Do you seethe with frustration about being taken for a ride by products advertised to have remarkable properties they simply don’t deliver?
Co-creator of the ABC-TV program The Checkout, Julian Morrow, certainly does. But where Julian is more fortunate than us is that he has a forum to do something about it.
The Checkout is a cross between a straight consumer affairs program and the comic satire series The Chaser—which stands to reason, as two of the seven members of The Checkout team are Chaser cast members Morrow and Craig Reucassel. Along with fellow performers Kirsten Drysdale, Kate Browne, Scott Abbot, Zoe Norton Lodge and Ben Jenkins, they take aim at the way products are advertised, and The Checkout team is quick to expose what it sees as misleading information that sucks in unsuspecting consumers.
One of my favourite eye-opening episodes was the exposure of the marketing of the painkiller ibuprofen, which produced several different brands to target specific pain, from migraine to menstrual pain to muscle aches. The flaw in the argument was that, despite the different branding, the chemical component was exactly the same in each case—it was the pricing that differed!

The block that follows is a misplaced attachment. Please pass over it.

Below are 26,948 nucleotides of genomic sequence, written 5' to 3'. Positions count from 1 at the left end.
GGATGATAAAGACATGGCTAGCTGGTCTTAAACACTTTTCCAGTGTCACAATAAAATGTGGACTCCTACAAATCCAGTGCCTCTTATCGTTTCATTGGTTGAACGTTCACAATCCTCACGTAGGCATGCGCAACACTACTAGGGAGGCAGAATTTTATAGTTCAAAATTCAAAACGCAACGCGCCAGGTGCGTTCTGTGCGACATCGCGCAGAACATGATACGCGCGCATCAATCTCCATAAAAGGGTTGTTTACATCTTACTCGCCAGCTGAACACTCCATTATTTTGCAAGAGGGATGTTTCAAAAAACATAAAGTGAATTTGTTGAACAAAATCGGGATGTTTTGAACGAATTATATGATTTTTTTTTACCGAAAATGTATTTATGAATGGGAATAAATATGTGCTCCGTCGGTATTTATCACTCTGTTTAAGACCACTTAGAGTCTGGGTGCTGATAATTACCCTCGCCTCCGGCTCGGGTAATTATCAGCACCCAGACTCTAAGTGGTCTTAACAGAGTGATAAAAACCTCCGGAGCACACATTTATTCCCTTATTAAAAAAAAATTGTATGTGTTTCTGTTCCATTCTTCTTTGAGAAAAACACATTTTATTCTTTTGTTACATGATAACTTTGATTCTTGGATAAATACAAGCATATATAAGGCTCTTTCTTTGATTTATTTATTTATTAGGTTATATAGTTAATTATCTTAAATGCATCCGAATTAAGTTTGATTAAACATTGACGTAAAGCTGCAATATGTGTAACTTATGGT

Morrow tells Warcry that the creation of The Checkout was inspired by a mix of the fear of unemployment and years of fury at being put ‘on hold’ by telco providers.
‘Before the TV shows, I worked as an industrial relations lawyer, so I had a bit of experience working as an advocate for people who were in dispute with a company. The Checkout is a project that combines the two strands of my career up to that point…and it seemed easier and cheaper than anger management theory,’ he says.
The ideas for the show come from emails from the viewers and some independent research and consultation with consumer groups.
Understandably, the targets of The Checkout are not always thrilled by the attention, although Morrow says it’s not uncommon for companies to change their tune and give viewers a refund.
‘We get quite a few editorial complaints and legal threats or lawsuits from businesses: though in my view, it’s a disappointingly small number of them. Must try harder,’ Morrow quipped.
Jesus was not averse to righting a few wrongs when it came to commercial interests in inappropriate settings. Matthew tells us that ‘Jesus entered the temple courts and drove out all who were buying and selling there. He overturned the tables of the money changers and the benches of those selling doves’ (Matthew chapter 21, verse 12).
I think Jesus might have enjoyed watching The Checkout!